Observers across the cyberworld have noticed something quite fascinating about the unfolding horror in Japan in the wake of the deadly earthquake and tsunami – a lack of looting by Japanese people, who, rather than take advantage of a crisis for personal gain, appear to be unified and behaving lawfully.

In stark contrast, recent disasters, like the earthquake in Chile, the 2007 floods in the U.K., as well as Hurricane Katrina in the U.S., led to widespread criminal activity amidst an anarchic backdrop.

“Solidarity seems especially strong in Japan itself,” wrote Ed West in the Daily Telegraph of Britain.

“Perhaps even more impressive than Japan’s technological power is its social strength, with supermarkets cutting prices and vending machine owners giving out free drinks as people work together to survive. Most noticeably of all, there has been no looting.”

West continues that this lack of bad behavior is “quite unusual among human cultures. There was looting in Chile after the earthquake last year – so much so that troops were sent in; in New Orleans, Hurricane Katrina saw looting on a shocking scale.”

West asks “why do some cultures react to disaster by reverting to everyone for himself, but others – especially the Japanese – display altruism even in adversity?”

Indeed, as things have appeared to worsen in Japan, with food, fuel, water and electricity in short supply, the peoples’ behavior seems to be getting better.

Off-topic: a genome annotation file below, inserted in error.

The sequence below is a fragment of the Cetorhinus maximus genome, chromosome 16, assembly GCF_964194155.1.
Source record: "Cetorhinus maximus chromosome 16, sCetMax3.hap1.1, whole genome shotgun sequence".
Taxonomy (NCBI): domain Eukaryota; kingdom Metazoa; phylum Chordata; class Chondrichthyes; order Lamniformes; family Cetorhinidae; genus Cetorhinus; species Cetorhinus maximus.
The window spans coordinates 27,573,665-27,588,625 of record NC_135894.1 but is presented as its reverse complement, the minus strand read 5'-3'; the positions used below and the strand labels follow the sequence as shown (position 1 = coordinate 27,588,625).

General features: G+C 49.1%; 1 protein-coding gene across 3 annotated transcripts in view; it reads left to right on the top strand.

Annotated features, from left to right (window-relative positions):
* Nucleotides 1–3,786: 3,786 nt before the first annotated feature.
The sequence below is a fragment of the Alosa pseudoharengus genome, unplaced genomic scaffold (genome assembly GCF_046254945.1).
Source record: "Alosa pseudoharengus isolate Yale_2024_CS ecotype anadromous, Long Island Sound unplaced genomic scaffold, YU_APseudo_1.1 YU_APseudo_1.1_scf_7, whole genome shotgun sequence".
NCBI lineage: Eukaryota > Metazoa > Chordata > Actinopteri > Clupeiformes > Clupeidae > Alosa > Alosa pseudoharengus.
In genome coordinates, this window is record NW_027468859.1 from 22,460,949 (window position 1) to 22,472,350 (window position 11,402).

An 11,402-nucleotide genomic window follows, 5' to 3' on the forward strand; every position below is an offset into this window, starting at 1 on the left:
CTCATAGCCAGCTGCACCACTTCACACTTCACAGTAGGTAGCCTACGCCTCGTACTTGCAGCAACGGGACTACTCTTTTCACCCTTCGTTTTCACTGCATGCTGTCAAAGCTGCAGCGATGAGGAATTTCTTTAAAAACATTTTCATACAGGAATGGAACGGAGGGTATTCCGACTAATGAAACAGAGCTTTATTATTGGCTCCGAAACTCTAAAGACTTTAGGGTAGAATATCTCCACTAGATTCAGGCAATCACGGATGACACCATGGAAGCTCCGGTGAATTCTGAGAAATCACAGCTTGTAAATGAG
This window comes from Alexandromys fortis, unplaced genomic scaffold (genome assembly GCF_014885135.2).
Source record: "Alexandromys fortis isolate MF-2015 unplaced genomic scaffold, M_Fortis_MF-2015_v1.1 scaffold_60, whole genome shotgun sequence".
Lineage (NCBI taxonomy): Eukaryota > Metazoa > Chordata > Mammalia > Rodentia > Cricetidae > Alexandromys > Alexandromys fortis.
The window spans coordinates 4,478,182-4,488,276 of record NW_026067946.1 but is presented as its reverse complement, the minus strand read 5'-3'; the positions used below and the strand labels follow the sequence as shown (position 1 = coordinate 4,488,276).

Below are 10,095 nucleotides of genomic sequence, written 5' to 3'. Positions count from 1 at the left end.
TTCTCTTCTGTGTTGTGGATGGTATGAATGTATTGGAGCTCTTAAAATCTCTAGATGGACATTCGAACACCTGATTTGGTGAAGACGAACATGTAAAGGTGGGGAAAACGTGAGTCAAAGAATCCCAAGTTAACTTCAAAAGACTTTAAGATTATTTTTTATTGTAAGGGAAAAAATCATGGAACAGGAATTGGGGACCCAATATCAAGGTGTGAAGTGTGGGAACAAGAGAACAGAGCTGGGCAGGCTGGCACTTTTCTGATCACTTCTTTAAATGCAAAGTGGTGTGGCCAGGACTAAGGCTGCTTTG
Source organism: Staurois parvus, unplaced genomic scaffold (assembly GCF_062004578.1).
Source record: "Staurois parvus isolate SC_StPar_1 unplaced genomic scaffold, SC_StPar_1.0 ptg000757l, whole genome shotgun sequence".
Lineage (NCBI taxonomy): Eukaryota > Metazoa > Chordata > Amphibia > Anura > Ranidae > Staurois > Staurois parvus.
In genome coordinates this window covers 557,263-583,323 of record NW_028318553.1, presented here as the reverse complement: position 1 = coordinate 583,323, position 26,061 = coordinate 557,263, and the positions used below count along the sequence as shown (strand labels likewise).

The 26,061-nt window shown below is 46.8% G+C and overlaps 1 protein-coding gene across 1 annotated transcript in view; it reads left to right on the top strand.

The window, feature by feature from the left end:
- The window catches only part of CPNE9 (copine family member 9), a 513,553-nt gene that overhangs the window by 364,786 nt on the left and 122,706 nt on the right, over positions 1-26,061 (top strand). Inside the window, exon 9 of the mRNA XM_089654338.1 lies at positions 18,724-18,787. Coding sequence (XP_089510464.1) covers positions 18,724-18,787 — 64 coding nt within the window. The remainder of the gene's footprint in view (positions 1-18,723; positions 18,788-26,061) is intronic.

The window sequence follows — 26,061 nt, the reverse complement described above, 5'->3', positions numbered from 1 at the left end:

A witness told in Miyagi (the epicenter of the disaster) told reporters “Gas and water have been switched off in Miyagi and the central city of Sendai. With rare exceptions, electricity is also off. But there is no panic either in the streets or shops.”

However, he did add: “Now the shops have changed the style of their work. Buyers are not admitted inside out of fear that people might hoard food products and so that the foodstuff may be spread unevenly among residents.”

Gregory Pflugfelder, director of the Donald Keene Center of Japanese Culture at Columbia University, was quoted as saying: “Looting simply does not take place in Japan. I’m not even sure if there’s a word for it that is as clear in its implications as when we hear ‘looting.’

He added that the Japanese have “a sense of being first and foremost responsible to the community.”